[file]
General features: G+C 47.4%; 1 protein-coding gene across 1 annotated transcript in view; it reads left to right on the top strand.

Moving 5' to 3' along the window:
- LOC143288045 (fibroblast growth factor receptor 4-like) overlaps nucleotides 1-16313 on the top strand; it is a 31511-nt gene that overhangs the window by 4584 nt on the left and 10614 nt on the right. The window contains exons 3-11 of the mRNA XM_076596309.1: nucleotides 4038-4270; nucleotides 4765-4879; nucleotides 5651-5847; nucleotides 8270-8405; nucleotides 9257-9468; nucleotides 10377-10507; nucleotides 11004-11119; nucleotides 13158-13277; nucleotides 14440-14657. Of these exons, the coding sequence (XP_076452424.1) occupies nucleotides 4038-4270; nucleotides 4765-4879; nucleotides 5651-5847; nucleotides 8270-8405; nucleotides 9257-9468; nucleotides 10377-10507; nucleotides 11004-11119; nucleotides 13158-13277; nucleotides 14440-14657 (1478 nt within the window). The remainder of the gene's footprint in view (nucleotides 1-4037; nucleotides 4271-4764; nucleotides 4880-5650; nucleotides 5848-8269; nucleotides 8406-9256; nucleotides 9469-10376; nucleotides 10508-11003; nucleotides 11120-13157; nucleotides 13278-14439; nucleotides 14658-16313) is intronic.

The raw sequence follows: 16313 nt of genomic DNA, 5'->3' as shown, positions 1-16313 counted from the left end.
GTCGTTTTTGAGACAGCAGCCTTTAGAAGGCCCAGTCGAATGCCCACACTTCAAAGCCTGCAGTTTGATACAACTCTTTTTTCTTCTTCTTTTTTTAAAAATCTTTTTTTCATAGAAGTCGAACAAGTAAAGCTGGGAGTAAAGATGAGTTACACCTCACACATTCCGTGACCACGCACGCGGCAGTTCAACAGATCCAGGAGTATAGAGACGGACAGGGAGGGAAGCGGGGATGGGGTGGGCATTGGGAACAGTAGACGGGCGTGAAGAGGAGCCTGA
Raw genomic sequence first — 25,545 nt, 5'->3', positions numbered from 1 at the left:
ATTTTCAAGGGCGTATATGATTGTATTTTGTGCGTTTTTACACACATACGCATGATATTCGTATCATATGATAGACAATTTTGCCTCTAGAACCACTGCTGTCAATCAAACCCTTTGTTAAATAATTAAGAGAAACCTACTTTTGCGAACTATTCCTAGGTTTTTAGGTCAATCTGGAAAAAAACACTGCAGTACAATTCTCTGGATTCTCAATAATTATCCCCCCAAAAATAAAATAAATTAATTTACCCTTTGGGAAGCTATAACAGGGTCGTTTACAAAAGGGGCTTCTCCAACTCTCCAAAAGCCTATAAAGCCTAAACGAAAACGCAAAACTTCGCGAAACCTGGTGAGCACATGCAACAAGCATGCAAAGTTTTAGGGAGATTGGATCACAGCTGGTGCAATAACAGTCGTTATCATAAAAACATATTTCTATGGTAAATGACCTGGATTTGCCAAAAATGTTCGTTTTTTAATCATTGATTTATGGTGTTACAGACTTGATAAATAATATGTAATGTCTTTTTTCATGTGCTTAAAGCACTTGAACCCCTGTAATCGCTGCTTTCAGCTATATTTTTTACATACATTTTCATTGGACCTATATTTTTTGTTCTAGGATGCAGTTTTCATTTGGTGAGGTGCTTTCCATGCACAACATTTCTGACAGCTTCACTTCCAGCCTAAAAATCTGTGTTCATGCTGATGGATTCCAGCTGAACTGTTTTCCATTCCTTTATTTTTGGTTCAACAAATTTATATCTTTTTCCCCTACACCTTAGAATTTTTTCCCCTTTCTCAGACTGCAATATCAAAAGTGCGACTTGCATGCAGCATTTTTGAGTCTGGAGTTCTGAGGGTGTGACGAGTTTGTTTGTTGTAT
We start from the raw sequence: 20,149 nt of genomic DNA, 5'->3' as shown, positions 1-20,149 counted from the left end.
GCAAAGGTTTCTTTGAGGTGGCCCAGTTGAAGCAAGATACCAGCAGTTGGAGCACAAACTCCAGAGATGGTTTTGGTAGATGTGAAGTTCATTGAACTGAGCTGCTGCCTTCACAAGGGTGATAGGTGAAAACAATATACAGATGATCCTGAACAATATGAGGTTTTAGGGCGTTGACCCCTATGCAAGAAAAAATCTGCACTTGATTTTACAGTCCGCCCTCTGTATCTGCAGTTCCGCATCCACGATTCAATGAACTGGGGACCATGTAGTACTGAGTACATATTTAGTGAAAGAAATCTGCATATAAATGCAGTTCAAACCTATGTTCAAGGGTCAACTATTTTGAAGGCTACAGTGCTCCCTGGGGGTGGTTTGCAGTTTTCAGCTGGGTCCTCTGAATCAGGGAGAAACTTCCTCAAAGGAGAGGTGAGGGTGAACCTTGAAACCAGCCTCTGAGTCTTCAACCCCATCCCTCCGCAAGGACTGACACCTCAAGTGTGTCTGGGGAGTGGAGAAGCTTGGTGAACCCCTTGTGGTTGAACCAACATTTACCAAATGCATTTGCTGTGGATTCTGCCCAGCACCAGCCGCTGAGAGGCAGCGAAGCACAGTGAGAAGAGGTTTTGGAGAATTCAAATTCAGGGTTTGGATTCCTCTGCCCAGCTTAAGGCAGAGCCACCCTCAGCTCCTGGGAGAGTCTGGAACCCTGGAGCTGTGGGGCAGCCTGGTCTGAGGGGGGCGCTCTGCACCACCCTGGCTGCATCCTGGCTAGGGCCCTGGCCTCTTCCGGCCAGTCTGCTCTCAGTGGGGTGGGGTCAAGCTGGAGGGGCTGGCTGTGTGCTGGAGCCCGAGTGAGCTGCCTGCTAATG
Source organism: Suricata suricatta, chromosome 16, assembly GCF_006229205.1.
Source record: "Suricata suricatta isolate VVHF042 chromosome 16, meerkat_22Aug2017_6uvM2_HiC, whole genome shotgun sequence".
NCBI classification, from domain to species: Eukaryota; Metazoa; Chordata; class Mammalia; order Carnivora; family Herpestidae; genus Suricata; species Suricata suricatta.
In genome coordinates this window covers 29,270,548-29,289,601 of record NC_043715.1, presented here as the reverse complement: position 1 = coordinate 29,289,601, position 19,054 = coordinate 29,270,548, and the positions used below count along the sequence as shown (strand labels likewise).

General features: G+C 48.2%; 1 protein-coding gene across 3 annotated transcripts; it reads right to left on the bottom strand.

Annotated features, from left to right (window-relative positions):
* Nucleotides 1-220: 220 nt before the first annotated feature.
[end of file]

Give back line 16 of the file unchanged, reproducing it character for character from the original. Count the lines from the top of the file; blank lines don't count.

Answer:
* Nucleotides 1-220: 220 nt before the first annotated feature.